The Court Magician in Medieval German Romance

by Stephan Maksymiuk (Author)
©1996 Thesis IX, 185 Pages
Series: Mikrokosmos, Volume 44


The presence of magicians at the feudal court seems to be an odd anomaly. Yet magic in medieval culture was not something practiced by hags and wild men in forests: it was a political force. This study examines how learned and popular culture interacted to create the medieval mentality that equated learning and statecraft with magic. It focuses on how this idea was embodied in historical court magicians and how court magicians were portrayed in literature. Taking Medieval German romance as a point of departure, it explores the concept of knowledge as magic in order to gain new insight into the nature of power, its exercise and representation in the Middle Ages.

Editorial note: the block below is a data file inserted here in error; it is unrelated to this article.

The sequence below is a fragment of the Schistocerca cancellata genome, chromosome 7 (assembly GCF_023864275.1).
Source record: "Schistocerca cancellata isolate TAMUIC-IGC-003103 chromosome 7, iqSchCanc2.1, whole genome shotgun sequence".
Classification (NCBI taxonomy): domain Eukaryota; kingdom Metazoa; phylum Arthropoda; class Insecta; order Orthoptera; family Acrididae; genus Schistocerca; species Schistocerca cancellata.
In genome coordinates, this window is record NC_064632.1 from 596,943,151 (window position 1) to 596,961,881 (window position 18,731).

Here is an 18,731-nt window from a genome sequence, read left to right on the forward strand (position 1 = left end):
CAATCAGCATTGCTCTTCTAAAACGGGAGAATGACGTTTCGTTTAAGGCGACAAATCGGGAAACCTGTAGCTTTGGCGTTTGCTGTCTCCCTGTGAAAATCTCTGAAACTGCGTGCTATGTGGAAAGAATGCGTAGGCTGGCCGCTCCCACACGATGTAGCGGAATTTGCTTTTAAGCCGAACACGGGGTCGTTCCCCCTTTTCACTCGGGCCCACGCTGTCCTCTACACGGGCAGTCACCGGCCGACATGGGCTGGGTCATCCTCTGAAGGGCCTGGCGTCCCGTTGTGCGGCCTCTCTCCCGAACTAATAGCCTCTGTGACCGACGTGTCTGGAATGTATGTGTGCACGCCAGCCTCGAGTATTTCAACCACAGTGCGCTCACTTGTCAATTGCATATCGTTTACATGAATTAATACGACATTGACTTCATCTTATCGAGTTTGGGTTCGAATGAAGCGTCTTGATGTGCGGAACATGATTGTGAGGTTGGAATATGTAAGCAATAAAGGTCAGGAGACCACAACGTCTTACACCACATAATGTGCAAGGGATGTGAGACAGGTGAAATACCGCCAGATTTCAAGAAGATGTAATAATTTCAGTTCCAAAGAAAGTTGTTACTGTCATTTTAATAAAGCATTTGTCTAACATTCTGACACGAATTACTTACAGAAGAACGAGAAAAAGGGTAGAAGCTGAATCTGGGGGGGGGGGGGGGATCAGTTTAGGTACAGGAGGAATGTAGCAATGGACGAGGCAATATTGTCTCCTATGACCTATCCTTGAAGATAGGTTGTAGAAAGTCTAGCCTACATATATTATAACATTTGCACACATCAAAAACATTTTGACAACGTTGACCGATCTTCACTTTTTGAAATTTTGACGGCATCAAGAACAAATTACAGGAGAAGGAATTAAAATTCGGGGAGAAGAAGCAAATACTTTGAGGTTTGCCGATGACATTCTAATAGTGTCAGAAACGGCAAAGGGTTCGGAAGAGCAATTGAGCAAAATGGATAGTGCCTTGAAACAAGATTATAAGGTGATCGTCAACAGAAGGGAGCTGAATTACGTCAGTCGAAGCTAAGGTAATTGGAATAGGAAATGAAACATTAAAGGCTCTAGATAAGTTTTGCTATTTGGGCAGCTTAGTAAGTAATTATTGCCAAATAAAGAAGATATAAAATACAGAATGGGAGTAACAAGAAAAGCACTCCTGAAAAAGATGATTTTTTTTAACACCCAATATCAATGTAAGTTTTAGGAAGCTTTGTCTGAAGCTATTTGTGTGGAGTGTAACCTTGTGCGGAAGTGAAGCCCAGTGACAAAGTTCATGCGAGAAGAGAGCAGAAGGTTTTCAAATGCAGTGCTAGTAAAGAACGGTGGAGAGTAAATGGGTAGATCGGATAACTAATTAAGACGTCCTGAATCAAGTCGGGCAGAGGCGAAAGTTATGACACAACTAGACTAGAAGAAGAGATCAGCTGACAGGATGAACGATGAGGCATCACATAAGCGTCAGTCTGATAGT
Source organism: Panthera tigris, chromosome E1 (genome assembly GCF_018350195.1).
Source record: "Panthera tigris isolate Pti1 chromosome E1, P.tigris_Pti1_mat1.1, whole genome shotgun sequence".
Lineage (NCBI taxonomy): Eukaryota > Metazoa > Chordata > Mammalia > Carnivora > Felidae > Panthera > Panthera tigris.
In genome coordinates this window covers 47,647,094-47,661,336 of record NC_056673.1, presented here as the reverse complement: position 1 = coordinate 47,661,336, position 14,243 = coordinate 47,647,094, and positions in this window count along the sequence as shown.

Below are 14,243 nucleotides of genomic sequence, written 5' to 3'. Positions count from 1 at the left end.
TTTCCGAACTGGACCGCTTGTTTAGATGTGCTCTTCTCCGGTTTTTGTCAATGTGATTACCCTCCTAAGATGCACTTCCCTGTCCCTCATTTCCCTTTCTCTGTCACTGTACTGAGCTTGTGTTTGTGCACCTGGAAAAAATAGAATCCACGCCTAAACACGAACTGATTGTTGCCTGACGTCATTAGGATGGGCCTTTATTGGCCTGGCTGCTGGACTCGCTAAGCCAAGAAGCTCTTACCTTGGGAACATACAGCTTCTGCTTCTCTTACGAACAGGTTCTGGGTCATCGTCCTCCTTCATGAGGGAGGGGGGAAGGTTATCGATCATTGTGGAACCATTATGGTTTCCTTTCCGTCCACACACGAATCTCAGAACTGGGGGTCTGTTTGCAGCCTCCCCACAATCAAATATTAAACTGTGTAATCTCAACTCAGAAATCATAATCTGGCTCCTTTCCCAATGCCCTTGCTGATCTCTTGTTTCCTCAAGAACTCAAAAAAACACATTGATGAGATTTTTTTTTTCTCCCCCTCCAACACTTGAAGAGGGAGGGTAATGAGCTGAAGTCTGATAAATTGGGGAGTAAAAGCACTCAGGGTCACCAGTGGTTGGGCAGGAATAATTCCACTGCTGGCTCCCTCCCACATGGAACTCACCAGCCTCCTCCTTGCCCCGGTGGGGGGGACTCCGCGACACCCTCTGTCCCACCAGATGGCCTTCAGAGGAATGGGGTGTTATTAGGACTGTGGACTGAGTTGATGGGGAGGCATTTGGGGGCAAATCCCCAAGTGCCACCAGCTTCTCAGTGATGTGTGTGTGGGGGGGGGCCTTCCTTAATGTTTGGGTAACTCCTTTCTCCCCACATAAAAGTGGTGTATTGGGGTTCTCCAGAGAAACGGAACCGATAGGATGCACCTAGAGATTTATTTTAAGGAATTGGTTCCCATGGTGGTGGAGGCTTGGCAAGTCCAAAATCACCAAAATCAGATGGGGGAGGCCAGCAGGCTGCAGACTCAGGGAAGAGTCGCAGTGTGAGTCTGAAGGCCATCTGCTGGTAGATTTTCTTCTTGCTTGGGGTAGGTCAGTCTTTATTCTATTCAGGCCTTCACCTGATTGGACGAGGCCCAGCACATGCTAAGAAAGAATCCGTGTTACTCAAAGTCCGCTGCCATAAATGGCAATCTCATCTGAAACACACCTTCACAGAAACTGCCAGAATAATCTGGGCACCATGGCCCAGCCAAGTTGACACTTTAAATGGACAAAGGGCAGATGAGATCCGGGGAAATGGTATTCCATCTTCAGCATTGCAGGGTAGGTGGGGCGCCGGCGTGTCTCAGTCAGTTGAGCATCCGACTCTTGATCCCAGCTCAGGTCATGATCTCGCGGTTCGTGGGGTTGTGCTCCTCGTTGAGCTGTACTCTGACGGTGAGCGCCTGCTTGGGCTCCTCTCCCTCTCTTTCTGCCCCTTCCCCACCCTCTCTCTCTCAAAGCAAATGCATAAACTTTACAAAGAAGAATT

IX, 185
ISBN (Softcover)
Frankfurt/M., Berlin, Bern, New York, Paris, Wien, 1996. IX, 185 pp.

Biographical notes

Stephan Maksymiuk (Author)

The Author: Stephan Maksymiuk was born in Edmonton, Canada in 1962. After graduating from the University of Alberta with a B.A. (Honours) in Germanic Languages and Literatures in 1984, he carried out graduate work in Germanics at the University of Washington in Seattle, U.S.A., where he received his M.A. degree in 1987 and his Ph.D. in 1992. He has taught at the Universities of Washington, Münster, Dortmund and Freiburg.


Title: The Court Magician in Medieval German Romance